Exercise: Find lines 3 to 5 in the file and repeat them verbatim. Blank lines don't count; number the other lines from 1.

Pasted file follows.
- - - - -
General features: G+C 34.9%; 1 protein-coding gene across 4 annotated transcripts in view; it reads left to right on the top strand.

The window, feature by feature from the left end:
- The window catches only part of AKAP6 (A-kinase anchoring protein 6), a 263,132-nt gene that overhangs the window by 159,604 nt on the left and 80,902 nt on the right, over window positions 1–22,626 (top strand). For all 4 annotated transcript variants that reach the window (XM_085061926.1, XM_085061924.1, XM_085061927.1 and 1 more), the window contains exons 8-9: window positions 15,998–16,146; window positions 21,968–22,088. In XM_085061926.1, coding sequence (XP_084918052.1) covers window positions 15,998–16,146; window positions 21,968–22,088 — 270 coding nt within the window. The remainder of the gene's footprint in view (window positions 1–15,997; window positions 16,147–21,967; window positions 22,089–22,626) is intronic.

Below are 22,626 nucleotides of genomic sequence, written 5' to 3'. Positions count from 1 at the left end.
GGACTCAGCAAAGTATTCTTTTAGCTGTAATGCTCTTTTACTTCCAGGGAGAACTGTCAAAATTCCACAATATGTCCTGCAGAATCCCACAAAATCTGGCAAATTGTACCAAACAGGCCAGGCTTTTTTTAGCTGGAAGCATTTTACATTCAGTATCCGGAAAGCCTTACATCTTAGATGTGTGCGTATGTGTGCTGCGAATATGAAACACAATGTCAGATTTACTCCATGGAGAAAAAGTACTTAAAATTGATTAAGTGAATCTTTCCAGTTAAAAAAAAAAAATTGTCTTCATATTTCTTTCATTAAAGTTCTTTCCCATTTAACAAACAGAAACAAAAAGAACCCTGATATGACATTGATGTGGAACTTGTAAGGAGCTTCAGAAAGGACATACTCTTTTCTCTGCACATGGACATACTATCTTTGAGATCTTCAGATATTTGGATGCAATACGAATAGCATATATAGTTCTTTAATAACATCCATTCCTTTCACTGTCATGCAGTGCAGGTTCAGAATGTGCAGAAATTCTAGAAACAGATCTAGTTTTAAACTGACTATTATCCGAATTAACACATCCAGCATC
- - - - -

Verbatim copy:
- The window catches only part of AKAP6 (A-kinase anchoring protein 6), a 263,132-nt gene that overhangs the window by 159,604 nt on the left and 80,902 nt on the right, over window positions 1–22,626 (top strand). For all 4 annotated transcript variants that reach the window (XM_085061926.1, XM_085061924.1, XM_085061927.1 and 1 more), the window contains exons 8-9: window positions 15,998–16,146; window positions 21,968–22,088. In XM_085061926.1, coding sequence (XP_084918052.1) covers window positions 15,998–16,146; window positions 21,968–22,088 — 270 coding nt within the window. The remainder of the gene's footprint in view (window positions 1–15,997; window positions 16,147–21,967; window positions 22,089–22,626) is intronic.

Below are 22,626 nucleotides of genomic sequence, written 5' to 3'. Positions count from 1 at the left end.
GGACTCAGCAAAGTATTCTTTTAGCTGTAATGCTCTTTTACTTCCAGGGAGAACTGTCAAAATTCCACAATATGTCCTGCAGAATCCCACAAAATCTGGCAAATTGTACCAAACAGGCCAGGCTTTTTTTAGCTGGAAGCATTTTACATTCAGTATCCGGAAAGCCTTACATCTTAGATGTGTGCGTATGTGTGCTGCGAATATGAAACACAATGTCAGATTTACTCCATGGAGAAAAAGTACTTAAAATTGATTAAGTGAATCTTTCCAGTTAAAAAAAAAAAATTGTCTTCATATTTCTTTCATTAAAGTTCTTTCCCATTTAACAAACAGAAACAAAAAGAACCCTGATATGACATTGATGTGGAACTTGTAAGGAGCTTCAGAAAGGACATACTCTTTTCTCTGCACATGGACATACTATCTTTGAGATCTTCAGATATTTGGATGCAATACGAATAGCATATATAGTTCTTTAATAACATCCATTCCTTTCACTGTCATGCAGTGCAGGTTCAGAATGTGCAGAAATTCTAGAAACAGATCTAGTTTTAAACTGACTATTATCCGAATTAACACATCCAGCATC